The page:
Brand argued that jailing someone as young as Al Thuwayni, even for a day, had long, detrimental effects.  

She asked that Al Thuwayni be released on personal recognizance bail with conditions.  She said those would include: no driving; be under house arrest living with his parents and brother on the West Side; no access to firearms or a BB gun; no access to any keys to operate a motor vehicle; and with regular review hearings scheduled by the court.

Brand said he suffered two gunshot wounds and should be at home recovering. 

The officer, she said, “fired six shots on information he might be in possession of a BB gun.  That is unacceptable.  He should be released to be home with his family.”

She said if there is a mental health issue, the last place he should be is the Valley Street jail where there is no mental health treatment.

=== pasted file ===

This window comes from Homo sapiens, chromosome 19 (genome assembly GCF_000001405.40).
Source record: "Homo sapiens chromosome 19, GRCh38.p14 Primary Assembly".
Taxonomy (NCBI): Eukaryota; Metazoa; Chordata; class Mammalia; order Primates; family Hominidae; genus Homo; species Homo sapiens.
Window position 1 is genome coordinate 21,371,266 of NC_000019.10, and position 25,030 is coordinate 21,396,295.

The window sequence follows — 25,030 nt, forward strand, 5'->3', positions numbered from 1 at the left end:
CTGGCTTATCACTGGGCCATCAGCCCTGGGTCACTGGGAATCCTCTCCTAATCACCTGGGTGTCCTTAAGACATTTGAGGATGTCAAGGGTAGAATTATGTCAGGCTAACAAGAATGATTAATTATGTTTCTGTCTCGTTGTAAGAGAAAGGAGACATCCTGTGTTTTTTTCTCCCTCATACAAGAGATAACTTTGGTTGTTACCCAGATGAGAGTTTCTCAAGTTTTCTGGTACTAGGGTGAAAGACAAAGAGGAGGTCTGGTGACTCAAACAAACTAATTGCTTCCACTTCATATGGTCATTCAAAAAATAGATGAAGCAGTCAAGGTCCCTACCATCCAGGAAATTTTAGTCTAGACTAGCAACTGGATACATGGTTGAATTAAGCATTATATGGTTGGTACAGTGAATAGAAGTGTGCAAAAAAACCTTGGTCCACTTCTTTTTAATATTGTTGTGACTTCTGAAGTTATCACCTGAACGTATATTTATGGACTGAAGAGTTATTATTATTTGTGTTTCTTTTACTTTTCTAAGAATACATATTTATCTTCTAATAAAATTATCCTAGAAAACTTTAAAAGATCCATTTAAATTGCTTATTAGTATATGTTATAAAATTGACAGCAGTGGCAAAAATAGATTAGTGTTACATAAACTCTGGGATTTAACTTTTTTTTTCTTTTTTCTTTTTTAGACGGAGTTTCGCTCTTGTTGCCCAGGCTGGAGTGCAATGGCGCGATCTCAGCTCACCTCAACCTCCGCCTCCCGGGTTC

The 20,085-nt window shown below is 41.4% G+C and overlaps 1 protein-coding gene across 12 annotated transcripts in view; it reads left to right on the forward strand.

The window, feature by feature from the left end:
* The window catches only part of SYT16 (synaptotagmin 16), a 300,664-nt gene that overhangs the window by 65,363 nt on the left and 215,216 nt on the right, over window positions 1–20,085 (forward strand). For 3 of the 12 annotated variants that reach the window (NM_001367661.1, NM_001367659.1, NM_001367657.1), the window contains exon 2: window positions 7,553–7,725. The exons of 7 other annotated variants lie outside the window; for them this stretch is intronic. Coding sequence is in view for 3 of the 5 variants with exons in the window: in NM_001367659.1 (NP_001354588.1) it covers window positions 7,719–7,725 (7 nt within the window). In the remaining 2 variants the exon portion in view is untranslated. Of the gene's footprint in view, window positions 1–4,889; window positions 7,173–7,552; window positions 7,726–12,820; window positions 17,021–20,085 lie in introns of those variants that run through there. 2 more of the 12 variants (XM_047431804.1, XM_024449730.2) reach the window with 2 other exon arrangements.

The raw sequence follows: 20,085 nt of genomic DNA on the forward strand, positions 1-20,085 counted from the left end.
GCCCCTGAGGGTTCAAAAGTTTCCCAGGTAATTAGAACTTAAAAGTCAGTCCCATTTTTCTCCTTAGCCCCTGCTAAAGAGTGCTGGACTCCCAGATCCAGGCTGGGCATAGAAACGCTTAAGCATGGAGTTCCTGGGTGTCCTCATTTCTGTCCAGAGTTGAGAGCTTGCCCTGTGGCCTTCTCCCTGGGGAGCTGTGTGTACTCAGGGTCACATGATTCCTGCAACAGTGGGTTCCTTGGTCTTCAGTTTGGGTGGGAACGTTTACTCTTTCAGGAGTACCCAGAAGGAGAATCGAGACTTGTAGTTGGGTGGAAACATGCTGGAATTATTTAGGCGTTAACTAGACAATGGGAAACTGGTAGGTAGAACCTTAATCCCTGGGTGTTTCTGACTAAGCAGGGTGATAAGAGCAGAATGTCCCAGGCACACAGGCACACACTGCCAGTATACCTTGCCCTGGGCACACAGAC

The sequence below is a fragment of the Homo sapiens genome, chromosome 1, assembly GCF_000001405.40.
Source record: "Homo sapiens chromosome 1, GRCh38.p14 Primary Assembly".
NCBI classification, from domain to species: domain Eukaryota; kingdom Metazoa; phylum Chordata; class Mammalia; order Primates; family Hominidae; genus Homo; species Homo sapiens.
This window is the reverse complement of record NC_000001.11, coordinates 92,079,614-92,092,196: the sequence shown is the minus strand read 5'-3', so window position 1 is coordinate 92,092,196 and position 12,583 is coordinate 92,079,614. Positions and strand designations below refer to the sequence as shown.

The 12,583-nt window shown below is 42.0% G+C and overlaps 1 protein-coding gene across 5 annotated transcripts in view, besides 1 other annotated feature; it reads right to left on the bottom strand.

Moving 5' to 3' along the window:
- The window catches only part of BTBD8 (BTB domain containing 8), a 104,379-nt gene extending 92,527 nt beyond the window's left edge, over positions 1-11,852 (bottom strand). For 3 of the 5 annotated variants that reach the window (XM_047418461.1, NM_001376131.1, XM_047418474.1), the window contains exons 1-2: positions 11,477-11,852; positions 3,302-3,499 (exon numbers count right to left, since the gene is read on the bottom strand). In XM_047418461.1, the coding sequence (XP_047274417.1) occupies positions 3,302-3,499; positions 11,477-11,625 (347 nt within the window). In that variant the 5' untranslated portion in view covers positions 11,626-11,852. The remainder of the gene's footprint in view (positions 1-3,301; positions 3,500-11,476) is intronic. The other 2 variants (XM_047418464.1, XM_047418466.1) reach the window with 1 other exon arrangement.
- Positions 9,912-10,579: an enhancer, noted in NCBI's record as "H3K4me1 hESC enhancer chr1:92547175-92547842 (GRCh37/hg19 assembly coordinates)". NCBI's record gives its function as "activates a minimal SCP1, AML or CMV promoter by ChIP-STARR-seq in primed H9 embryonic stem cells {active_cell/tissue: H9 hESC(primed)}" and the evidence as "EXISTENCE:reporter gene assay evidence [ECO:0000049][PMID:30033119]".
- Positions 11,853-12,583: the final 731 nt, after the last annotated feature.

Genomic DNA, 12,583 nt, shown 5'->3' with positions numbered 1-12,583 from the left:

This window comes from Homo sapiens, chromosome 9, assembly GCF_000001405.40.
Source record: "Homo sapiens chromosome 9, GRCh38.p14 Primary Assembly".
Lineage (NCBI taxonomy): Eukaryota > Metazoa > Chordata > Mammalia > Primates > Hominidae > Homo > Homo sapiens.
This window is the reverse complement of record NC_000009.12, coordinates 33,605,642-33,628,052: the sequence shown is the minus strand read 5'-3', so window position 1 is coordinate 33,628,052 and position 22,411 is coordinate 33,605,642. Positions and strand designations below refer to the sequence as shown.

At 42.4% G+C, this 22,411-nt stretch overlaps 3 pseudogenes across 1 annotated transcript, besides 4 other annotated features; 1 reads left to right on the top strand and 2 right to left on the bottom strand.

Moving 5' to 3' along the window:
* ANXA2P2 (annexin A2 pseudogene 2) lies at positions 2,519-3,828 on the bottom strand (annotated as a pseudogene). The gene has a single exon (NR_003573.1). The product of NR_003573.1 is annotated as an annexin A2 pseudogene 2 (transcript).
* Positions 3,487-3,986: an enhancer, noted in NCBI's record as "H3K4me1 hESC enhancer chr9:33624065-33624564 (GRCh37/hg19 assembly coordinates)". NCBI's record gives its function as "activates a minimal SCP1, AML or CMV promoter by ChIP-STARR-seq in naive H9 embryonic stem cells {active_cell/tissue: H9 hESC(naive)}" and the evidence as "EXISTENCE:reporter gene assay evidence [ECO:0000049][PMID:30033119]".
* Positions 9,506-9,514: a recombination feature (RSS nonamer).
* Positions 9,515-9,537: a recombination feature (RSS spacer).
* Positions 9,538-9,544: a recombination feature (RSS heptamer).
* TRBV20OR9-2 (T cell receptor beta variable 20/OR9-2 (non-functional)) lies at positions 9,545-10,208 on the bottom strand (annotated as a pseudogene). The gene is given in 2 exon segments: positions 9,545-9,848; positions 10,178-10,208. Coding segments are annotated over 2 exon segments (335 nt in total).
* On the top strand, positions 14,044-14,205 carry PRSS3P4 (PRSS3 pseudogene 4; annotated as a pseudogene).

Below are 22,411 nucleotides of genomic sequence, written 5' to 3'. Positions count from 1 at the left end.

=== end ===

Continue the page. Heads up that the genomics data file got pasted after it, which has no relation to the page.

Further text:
Al Thuwayni is a 2022 graduate of Manchester West High School and has taken tech classes.   

His parents and brother attended the hearing; Al Thuwayni listened in on the telephone but made no comment.

Family members declined to comment.

Delker ordered Al Thuwayni to be evaluated for an Involuntary Emergency Admission to the New Hampshire State Hospital.  He ordered him held in preventative detention saying he had “really grave concerns” if he would follow court orders, given he didn’t follow police orders to stop.  He said bail would be converted to personal recognizance, were he committed to the state hospital.

He said whether Al Thuwayni is committed or not, there will be hearings:  one prior to his being released from the state hospital, if committed there, and the other, a bail review hearing.


About this Author

Pat Grossmith

Pat Grossmith is a freelance reporter.